Led Zeppelin: Led Zeppelin

led-zeppelin

Led Zeppelin‘s eponymous debut, released January 12, 1969 is one hell of a record, it goes without saying. This is an insane debut. The Yardbirds were great, of course, but Jimmy Page took things to previously unimagined levels with his new band. It would be impossible to overstate the influence of this record. Led Zeppelin is generally credited with creating Heavy Metal, but it goes so far beyond that. I put this album on in preparation for this write-up and was once again blown away. The opening bars of “Good Times, Bad Times” were blatantly and unapologetically lifted to open “Love You Madly” from Cake‘s Comfort Eagle album over 30 years later. Does the statute of limitations run out eventually? Or does the influence become so ingrained on a cellular level that you no longer know where you copped that riff?

That’s just one example. I mention it because it’s the first thing you hear when you listen to Led Zeppelin I.  “Good Times, Bad Times” announces the band’s presence with authority and as soon as Robert Plant‘s vocals come in, you know this isn’t just The Yardbirds Redux. This is a sub-three-minute powerhouse that grabs you by the balls and doesn’t let go. John Bonham is a man possessed as he pounds out an insane backbeat on the opening cut. Jimmy Page drives power-riffs throughout the verses, leaving the melody to Plant. John Paul Jones gets a little breakdown in the middle of the song, almost as if to let you know how much he’s contributing, in case you didn’t notice the bass with everything else going on.

The whole album is like this. It’s one revelation after another. For someone like me, who came to the album late in life, it is instantly familiar because so many of the tropes in modern rock music stem from this band, this record. And sure, Jimmy Page did his share of “borrowing” on the band’s debut, and though the blues influence is often cited because it’s unmistakable, you can also hear  the influence of contemporaries like The Doors and Jimi Hendrix coming through in these performances.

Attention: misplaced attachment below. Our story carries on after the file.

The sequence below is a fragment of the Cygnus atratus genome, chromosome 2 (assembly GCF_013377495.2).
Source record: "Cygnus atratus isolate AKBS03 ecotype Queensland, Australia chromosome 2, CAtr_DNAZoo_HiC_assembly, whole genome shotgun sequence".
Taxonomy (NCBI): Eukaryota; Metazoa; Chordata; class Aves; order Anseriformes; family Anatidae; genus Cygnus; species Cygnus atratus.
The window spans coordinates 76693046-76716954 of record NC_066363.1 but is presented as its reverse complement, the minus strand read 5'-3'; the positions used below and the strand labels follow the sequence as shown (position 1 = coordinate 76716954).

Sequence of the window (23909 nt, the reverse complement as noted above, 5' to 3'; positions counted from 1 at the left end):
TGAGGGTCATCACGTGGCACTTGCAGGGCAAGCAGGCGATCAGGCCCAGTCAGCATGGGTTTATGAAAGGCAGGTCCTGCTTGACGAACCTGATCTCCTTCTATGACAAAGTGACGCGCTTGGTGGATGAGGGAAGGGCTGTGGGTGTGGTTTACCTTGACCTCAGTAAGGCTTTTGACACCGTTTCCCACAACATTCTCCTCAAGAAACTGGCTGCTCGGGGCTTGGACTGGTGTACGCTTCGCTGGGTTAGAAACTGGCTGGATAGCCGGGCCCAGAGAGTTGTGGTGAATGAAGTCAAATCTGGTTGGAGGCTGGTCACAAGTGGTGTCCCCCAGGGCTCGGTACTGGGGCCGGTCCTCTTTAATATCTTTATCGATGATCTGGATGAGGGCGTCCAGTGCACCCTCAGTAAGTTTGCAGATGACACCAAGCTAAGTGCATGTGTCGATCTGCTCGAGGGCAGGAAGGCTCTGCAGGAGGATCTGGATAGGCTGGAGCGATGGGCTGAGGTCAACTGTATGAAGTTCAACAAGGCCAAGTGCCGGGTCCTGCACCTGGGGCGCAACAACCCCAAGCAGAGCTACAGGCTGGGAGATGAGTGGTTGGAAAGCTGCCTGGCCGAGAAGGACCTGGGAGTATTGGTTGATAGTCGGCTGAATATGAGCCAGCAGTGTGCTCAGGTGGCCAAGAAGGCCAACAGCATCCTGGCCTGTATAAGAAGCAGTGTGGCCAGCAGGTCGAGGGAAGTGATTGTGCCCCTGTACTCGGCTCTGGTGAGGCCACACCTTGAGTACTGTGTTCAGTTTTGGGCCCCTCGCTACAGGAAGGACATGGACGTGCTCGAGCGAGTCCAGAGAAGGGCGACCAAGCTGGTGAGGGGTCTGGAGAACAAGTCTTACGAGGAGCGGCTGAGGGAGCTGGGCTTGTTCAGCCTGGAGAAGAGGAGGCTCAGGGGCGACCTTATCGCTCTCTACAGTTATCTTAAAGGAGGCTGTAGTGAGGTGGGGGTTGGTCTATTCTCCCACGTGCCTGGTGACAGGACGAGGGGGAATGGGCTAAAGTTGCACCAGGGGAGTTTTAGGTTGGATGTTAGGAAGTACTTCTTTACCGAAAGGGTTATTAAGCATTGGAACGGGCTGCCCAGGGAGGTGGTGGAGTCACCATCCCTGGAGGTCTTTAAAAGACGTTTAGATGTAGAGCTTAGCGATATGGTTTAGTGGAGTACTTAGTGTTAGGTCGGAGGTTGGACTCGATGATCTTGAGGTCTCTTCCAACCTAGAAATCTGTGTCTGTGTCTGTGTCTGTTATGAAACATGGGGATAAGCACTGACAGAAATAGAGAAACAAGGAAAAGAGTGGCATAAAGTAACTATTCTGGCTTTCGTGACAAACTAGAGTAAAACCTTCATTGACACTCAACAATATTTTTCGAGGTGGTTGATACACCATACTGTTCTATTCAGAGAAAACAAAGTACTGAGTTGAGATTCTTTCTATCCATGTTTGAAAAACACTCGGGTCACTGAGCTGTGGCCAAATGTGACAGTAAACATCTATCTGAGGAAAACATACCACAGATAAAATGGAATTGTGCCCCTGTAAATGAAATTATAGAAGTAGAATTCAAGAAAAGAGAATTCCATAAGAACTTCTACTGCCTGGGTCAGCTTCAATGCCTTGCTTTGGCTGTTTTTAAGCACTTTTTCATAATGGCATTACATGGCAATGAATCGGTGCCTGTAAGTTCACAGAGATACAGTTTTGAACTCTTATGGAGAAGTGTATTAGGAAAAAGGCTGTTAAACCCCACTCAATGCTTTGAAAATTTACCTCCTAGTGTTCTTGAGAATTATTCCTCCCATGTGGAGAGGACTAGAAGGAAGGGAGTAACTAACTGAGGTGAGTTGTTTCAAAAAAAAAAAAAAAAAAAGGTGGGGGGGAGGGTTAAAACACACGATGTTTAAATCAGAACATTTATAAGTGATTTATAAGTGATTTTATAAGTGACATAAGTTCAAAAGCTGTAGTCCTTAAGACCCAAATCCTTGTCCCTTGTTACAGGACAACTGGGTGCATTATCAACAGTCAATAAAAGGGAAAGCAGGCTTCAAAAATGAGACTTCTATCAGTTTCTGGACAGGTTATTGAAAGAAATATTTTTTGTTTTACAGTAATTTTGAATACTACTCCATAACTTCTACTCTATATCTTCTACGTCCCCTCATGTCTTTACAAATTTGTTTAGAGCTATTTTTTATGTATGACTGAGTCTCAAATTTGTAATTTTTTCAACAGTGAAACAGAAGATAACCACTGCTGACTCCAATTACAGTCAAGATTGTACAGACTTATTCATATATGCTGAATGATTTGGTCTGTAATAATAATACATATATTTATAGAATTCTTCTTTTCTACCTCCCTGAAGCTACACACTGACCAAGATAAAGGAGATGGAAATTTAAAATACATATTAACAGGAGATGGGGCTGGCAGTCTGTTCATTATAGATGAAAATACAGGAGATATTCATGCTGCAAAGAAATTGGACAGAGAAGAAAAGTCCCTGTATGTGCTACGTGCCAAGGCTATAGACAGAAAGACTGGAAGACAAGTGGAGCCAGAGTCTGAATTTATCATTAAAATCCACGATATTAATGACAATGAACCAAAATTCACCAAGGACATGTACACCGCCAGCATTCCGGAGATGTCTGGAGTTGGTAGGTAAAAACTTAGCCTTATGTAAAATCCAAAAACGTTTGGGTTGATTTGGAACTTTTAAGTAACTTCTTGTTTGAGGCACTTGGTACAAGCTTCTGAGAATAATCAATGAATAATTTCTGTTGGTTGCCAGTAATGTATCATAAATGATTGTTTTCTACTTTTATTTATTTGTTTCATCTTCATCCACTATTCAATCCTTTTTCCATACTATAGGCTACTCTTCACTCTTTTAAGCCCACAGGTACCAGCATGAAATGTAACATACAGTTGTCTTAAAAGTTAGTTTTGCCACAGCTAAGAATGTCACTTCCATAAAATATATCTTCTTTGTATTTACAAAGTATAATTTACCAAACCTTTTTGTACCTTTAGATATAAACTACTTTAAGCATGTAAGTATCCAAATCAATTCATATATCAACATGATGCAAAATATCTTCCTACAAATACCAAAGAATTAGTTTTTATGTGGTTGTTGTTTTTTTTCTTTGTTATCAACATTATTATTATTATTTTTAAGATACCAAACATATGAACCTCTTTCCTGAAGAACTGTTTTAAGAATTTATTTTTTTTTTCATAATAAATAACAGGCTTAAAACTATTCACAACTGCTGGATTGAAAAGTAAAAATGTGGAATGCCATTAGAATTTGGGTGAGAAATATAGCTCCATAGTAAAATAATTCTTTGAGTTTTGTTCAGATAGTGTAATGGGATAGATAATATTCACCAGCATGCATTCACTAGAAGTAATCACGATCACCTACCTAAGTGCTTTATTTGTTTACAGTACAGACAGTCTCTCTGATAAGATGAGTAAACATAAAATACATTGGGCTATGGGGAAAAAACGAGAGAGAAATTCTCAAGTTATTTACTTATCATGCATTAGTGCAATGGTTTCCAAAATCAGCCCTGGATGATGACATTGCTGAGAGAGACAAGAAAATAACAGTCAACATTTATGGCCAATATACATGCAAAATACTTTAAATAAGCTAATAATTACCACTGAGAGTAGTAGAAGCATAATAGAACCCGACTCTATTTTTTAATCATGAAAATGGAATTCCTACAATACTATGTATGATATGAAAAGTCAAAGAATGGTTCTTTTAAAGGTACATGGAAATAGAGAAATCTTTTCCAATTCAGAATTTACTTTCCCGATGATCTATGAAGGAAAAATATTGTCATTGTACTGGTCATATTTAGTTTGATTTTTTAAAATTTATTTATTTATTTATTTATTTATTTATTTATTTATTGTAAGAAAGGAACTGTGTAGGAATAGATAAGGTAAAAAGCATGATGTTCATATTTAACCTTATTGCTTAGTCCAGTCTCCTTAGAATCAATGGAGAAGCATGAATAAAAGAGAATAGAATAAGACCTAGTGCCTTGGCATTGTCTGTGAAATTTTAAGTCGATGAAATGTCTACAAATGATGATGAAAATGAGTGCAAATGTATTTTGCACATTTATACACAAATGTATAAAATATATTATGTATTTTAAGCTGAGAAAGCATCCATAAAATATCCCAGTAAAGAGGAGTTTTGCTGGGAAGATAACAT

Though the band offers up its own interpretations on a handful of tracks, two by blues legend Willie Dixon (“You Shook Me,” and “I Can’t Quit You Baby“), there’s no mistaking the sound that would become signature Led Zeppelin. Both of these are done as straight ahead blues numbers, but unlike any blues up to that point. Plant’s vocals are otherworldly, Page tears loose on the Telecaster, and Bonham wreaks havoc on the drum breaks. The engine behind it all is Jones’s walking bassline.

Thirty-six hours. That’s the thing that blows me away most about this record. Yes, it was revolutionary and ground-breaking (my thesaurus is failing me) and it is still relevant today and it established a new force in rock-and-roll. But it took 36 hours to make. That’s recording and mixing time combined. It wasn’t 36 consecutive hours in the studio, but the fact that an album of that magnitude could come together in such a quick fashion speaks volumes to Jimmy Page’s abilities as bandleader and producer. He has since said in interviews that it was done so quickly in large part because he paid for the sessions out of pocket; he paid out of pocket because he wanted 100% creative control of the album, not some record executive’s idea of what The New Yardbirds should sound like. Then, when he’d gotten it recorded and mixed, he took the completed album to Atlantic and they signed his band.

It’s an incredible introduction to a legendary band and it’s still amazing to me that such a young band was able to create such a powerful and enduring statement. They were young in that Jimmy Page, at 25, was the elder statesman in the group (Robert Plant was only 20 when he recorded this, something that blows my mind every time I listen to the record), but also young in that the band came together as a unit only a few months before these tracks were recorded. Their first live show was in September of 1968. Four months later, they released their debut album.

There’s not much else to say that hasn’t been said about this record, so I’ll wrap it up with  a personal note: this is what made me the rabid music fan that I am. Not this album in particular,  but it was finding these sorts of albums – recorded before I was born but which influenced everything I listened to growing up – that influenced me to dig deeper, listen to more, find out who did it first, get to the root of what I was hearing. And I just keep digging. It’s been a rewarding journey, and at this point I’m pleased to say it’s one that will never end.

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